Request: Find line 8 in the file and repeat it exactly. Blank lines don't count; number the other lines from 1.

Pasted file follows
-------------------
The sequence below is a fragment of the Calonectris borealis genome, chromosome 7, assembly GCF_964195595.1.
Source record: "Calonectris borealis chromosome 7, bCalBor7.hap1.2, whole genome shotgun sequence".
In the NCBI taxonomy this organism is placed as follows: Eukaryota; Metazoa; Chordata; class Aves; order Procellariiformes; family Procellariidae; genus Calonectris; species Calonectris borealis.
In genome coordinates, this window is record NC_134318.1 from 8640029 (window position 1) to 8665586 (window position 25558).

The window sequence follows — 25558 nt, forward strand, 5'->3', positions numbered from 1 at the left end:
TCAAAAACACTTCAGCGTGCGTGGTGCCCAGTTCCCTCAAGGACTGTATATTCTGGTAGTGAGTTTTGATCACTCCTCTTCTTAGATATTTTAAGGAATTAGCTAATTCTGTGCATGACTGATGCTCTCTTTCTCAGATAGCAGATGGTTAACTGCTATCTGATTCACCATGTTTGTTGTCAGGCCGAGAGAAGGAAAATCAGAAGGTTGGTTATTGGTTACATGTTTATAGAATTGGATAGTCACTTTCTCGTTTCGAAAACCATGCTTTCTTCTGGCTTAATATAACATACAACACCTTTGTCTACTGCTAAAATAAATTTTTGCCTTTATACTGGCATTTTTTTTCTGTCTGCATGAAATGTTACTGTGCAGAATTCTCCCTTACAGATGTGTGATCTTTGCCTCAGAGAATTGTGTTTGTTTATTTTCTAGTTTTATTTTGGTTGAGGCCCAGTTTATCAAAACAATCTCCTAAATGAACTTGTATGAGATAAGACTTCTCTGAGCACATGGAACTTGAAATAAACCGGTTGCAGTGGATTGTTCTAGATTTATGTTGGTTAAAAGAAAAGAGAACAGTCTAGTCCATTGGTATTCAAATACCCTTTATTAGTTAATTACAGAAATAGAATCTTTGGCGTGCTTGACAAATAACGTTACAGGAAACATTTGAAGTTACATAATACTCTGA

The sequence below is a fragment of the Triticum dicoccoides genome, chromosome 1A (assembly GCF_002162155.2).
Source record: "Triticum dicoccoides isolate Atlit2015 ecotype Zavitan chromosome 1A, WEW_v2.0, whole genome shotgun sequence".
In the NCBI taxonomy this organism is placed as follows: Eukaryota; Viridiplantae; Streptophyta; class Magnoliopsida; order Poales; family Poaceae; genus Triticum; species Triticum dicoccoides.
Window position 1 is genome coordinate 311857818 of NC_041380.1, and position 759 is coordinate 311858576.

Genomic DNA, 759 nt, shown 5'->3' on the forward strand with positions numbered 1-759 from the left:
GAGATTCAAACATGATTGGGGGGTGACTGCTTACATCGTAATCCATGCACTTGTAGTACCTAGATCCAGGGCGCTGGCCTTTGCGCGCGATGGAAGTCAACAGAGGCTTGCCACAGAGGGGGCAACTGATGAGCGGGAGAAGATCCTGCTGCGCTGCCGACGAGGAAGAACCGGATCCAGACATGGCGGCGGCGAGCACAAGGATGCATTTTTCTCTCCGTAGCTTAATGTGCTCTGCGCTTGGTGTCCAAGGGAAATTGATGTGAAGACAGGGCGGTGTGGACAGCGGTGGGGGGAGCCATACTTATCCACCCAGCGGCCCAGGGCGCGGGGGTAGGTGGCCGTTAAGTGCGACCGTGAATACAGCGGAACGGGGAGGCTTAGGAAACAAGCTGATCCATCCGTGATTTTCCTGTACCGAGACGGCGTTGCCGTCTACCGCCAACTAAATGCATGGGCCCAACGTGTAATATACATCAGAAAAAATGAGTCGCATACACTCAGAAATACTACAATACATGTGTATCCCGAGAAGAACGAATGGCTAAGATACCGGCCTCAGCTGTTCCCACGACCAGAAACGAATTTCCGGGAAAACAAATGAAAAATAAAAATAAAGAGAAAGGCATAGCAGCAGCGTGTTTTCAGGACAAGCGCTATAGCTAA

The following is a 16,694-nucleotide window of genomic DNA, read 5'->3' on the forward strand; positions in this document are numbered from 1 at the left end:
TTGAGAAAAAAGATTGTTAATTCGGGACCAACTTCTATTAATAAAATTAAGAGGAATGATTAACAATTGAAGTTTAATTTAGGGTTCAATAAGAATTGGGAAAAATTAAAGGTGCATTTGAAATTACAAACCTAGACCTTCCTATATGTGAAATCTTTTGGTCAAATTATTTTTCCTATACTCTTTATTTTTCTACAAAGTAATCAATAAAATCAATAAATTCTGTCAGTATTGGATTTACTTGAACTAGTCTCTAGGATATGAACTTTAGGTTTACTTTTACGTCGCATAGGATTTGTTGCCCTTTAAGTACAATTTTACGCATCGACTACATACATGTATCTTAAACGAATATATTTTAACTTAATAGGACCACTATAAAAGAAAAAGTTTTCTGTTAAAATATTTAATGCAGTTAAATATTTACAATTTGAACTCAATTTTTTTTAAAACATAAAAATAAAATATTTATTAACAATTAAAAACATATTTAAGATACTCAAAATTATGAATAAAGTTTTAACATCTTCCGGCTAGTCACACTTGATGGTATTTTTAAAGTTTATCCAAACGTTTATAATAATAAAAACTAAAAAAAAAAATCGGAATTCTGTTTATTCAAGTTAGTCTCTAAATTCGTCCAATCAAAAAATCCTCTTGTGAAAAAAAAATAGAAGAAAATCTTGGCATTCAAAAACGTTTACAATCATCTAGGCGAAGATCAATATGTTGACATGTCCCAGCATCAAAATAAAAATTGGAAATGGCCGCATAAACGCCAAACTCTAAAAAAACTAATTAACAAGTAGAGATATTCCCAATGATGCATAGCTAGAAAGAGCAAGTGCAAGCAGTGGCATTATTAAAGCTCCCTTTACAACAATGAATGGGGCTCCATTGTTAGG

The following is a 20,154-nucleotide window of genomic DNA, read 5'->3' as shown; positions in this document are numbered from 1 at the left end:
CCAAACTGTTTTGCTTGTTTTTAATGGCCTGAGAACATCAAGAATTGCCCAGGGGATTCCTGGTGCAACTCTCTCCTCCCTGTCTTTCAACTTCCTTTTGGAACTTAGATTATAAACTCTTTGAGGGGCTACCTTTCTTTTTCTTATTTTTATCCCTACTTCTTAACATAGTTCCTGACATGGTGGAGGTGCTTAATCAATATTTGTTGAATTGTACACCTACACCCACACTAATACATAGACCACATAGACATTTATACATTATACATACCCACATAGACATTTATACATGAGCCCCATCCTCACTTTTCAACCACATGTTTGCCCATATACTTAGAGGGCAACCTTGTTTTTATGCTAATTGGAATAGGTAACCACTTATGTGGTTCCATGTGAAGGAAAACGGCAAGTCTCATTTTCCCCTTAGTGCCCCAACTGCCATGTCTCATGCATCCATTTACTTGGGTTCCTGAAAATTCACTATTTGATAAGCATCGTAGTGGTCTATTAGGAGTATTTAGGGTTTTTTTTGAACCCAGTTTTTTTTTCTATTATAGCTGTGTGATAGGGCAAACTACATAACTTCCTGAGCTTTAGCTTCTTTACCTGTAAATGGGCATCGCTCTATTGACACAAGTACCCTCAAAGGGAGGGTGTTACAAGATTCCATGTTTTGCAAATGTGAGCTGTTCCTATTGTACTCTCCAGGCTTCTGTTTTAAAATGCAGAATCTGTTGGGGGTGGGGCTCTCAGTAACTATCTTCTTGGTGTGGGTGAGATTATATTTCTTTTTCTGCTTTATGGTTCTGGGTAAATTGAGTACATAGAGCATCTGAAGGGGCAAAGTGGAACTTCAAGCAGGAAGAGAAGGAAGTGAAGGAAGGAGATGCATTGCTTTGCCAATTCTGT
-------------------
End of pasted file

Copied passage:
Source record: "Triticum dicoccoides isolate Atlit2015 ecotype Zavitan chromosome 1A, WEW_v2.0, whole genome shotgun sequence".